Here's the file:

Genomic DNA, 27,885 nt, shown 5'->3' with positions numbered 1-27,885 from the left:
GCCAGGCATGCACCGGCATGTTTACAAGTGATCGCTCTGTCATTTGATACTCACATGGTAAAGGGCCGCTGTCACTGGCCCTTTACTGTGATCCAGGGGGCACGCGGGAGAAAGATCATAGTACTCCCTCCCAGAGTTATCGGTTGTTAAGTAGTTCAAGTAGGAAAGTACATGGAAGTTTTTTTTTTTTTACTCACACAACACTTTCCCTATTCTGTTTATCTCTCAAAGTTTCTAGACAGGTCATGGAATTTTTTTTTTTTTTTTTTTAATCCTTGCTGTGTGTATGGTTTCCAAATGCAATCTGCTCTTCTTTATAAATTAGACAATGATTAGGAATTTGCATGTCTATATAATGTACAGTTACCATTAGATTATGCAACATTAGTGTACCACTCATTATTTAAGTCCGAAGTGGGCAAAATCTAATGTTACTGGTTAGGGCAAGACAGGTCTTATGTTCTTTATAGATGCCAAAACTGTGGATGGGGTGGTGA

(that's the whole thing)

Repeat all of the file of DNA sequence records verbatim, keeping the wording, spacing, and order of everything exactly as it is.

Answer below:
Genomic DNA, 27,885 nt, shown 5'->3' with positions numbered 1-27,885 from the left:
GCCAGGCATGCACCGGCATGTTTACAAGTGATCGCTCTGTCATTTGATACTCACATGGTAAAGGGCCGCTGTCACTGGCCCTTTACTGTGATCCAGGGGGCACGCGGGAGAAAGATCATAGTACTCCCTCCCAGAGTTATCGGTTGTTAAGTAGTTCAAGTAGGAAAGTACATGGAAGTTTTTTTTTTTTTACTCACACAACACTTTCCCTATTCTGTTTATCTCTCAAAGTTTCTAGACAGGTCATGGAATTTTTTTTTTTTTTTTTTTAATCCTTGCTGTGTGTATGGTTTCCAAATGCAATCTGCTCTTCTTTATAAATTAGACAATGATTAGGAATTTGCATGTCTATATAATGTACAGTTACCATTAGATTATGCAACATTAGTGTACCACTCATTATTTAAGTCCGAAGTGGGCAAAATCTAATGTTACTGGTTAGGGCAAGACAGGTCTTATGTTCTTTATAGATGCCAAAACTGTGGATGGGGTGGTGA